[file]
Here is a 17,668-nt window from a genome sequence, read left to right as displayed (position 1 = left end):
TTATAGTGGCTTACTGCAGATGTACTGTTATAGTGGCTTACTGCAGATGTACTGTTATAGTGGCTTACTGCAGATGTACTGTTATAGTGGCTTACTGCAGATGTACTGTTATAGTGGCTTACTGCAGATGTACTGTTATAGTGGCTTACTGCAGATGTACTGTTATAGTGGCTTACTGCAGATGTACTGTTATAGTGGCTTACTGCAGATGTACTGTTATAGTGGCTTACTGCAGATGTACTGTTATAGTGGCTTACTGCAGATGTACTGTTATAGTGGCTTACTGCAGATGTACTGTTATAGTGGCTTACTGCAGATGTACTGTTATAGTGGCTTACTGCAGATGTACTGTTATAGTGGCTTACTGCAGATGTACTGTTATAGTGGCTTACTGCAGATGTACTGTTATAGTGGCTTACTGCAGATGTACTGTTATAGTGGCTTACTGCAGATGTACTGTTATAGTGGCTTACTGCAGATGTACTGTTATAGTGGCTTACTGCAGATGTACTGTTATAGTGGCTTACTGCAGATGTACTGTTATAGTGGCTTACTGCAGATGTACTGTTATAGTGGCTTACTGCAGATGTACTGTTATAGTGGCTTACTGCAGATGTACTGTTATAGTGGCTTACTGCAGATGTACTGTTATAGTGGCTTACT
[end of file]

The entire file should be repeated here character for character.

Here is a 17,668-nt window from a genome sequence, read left to right as displayed (position 1 = left end):
TTATAGTGGCTTACTGCAGATGTACTGTTATAGTGGCTTACTGCAGATGTACTGTTATAGTGGCTTACTGCAGATGTACTGTTATAGTGGCTTACTGCAGATGTACTGTTATAGTGGCTTACTGCAGATGTACTGTTATAGTGGCTTACTGCAGATGTACTGTTATAGTGGCTTACTGCAGATGTACTGTTATAGTGGCTTACTGCAGATGTACTGTTATAGTGGCTTACTGCAGATGTACTGTTATAGTGGCTTACTGCAGATGTACTGTTATAGTGGCTTACTGCAGATGTACTGTTATAGTGGCTTACTGCAGATGTACTGTTATAGTGGCTTACTGCAGATGTACTGTTATAGTGGCTTACTGCAGATGTACTGTTATAGTGGCTTACTGCAGATGTACTGTTATAGTGGCTTACTGCAGATGTACTGTTATAGTGGCTTACTGCAGATGTACTGTTATAGTGGCTTACTGCAGATGTACTGTTATAGTGGCTTACTGCAGATGTACTGTTATAGTGGCTTACTGCAGATGTACTGTTATAGTGGCTTACTGCAGATGTACTGTTATAGTGGCTTACTGCAGATGTACTGTTATAGTGGCTTACTGCAGATGTACTGTTATAGTGGCTTACTGCAGATGTACTGTTATAGTGGCTTACT